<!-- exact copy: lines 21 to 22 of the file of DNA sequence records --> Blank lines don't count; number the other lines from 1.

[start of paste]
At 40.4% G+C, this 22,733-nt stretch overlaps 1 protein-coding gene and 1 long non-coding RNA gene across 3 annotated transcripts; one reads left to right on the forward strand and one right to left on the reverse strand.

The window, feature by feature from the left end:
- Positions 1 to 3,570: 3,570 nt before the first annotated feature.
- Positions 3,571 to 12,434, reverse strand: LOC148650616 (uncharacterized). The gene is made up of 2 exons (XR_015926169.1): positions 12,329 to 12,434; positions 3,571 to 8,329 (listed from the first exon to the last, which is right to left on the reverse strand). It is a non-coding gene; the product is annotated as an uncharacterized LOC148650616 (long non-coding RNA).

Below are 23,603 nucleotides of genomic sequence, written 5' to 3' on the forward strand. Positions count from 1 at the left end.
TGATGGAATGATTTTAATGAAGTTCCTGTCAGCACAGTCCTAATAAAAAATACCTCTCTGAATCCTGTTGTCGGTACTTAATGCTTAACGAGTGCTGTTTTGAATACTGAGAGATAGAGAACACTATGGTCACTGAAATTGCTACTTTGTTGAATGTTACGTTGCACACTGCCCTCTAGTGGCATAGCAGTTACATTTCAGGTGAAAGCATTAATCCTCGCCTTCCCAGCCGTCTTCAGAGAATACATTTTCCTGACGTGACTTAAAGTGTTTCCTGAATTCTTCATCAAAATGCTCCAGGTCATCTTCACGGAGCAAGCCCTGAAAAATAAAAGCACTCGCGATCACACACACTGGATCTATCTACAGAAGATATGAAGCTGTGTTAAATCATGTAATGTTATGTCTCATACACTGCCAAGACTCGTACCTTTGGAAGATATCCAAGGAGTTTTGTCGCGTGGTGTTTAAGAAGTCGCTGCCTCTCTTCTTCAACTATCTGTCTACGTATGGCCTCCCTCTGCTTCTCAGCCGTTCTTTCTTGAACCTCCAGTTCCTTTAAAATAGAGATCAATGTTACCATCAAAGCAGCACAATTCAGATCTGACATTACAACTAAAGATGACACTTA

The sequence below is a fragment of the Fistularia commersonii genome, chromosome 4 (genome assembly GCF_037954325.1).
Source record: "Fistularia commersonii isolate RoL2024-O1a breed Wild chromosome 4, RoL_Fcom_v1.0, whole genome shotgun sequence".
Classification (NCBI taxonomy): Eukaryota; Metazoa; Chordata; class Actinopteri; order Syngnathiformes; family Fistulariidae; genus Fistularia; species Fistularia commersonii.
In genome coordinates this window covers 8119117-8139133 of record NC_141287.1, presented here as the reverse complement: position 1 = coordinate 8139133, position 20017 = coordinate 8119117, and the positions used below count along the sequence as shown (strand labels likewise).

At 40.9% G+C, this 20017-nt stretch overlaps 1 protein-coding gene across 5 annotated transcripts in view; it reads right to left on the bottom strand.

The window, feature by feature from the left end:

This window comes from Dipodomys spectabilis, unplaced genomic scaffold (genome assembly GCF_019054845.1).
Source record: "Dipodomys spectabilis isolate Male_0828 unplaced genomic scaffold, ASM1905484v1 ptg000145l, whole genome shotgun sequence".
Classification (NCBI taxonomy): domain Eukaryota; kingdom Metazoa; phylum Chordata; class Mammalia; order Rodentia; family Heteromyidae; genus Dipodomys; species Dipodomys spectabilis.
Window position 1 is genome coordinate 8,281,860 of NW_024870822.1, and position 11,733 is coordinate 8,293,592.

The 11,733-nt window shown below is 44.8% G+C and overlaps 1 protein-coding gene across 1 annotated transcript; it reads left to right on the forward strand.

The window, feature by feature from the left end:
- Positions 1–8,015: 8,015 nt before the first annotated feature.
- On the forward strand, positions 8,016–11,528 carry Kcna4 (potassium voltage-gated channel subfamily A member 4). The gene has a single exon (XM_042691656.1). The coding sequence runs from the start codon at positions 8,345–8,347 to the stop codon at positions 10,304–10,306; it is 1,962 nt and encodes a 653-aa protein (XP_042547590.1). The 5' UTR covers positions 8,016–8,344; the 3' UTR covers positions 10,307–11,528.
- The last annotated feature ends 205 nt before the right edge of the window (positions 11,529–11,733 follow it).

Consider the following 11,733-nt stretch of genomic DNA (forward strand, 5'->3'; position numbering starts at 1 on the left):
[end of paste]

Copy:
- The last annotated feature ends 205 nt before the right edge of the window (positions 11,529–11,733 follow it).

Consider the following 11,733-nt stretch of genomic DNA (forward strand, 5'->3'; position numbering starts at 1 on the left):